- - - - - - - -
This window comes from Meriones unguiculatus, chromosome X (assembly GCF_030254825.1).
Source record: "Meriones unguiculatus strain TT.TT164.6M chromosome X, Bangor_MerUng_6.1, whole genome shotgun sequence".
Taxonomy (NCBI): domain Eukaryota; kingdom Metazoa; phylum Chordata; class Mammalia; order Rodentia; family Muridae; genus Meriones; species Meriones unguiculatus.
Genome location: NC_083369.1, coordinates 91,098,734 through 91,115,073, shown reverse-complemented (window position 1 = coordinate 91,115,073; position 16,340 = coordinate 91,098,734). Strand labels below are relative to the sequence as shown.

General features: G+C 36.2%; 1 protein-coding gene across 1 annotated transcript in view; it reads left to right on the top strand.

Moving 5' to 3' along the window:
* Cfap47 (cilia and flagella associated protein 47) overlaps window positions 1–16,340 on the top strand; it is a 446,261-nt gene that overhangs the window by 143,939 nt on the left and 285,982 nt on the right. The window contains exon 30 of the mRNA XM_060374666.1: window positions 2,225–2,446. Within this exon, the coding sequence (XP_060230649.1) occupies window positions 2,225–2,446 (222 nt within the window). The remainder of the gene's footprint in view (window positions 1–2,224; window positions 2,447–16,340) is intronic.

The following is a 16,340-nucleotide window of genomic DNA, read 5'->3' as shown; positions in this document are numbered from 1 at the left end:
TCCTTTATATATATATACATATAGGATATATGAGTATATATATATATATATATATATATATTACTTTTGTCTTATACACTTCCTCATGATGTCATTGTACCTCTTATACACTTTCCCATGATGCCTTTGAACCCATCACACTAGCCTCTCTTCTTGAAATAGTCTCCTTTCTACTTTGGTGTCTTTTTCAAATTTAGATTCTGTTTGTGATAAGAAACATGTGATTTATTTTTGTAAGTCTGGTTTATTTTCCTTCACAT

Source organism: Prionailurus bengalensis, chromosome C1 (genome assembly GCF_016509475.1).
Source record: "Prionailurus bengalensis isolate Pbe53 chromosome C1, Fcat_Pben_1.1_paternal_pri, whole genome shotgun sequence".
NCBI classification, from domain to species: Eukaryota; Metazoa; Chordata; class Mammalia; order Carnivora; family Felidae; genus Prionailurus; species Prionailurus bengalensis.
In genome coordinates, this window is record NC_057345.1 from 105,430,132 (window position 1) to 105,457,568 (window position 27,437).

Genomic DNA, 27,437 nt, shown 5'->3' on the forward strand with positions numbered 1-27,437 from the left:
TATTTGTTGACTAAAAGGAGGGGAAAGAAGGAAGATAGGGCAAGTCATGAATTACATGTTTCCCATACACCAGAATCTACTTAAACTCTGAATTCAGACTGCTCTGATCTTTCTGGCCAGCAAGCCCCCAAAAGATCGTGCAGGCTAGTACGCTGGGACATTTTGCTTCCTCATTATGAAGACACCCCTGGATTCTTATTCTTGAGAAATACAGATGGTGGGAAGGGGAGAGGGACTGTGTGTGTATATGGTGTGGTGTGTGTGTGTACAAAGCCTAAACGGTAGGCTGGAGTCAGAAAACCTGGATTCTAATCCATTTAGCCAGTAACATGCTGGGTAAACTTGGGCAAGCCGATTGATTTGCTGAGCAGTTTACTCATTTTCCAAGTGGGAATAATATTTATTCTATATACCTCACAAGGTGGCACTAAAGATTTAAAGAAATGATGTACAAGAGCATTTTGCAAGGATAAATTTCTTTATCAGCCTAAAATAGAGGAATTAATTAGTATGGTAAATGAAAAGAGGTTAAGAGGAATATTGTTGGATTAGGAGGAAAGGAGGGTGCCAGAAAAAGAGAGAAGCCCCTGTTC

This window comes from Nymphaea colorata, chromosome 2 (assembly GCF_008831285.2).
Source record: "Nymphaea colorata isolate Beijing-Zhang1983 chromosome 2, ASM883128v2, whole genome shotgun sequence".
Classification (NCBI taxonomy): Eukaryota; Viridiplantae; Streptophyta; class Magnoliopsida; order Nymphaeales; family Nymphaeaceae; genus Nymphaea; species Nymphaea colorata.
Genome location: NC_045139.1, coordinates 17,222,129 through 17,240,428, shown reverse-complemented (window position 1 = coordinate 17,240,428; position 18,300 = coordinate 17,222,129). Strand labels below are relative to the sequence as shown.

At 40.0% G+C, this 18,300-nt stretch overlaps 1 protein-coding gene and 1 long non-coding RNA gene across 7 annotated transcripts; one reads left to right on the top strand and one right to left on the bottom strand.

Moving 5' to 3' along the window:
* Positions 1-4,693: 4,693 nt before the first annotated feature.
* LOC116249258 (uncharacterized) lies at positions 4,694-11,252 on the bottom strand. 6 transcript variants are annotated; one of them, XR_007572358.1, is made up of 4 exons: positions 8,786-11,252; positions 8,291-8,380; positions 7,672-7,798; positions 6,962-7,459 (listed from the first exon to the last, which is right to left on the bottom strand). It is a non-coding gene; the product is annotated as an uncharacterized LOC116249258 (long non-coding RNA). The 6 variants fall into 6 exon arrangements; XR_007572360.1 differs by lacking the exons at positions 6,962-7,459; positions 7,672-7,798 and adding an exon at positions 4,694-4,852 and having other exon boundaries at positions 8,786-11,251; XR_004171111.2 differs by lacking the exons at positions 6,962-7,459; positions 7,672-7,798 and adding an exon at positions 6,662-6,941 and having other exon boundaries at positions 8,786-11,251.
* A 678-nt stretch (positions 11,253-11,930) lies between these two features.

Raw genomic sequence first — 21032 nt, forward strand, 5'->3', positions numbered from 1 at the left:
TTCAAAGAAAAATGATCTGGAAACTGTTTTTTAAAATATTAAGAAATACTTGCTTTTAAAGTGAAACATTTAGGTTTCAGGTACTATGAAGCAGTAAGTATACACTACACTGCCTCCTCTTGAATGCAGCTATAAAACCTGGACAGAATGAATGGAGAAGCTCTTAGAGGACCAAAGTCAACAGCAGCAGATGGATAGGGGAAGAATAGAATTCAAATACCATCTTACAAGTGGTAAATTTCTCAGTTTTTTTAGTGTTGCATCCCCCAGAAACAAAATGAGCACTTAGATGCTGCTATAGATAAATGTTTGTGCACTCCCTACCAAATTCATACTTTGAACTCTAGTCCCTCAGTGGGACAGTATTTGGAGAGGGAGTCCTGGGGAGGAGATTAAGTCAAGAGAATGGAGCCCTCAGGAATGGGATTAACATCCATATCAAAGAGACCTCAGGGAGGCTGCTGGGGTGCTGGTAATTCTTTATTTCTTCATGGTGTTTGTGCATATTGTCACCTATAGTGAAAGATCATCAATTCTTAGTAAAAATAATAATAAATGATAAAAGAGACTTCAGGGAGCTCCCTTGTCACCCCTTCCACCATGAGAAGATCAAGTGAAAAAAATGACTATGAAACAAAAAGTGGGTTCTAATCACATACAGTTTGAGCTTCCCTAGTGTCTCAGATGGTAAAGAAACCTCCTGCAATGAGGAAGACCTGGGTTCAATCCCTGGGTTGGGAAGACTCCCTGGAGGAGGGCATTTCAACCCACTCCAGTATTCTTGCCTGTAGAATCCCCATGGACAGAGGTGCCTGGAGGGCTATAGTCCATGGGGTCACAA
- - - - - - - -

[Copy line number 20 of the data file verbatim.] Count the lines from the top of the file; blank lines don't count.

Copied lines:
At 40.0% G+C, this 18,300-nt stretch overlaps 1 protein-coding gene and 1 long non-coding RNA gene across 7 annotated transcripts; one reads left to right on the top strand and one right to left on the bottom strand.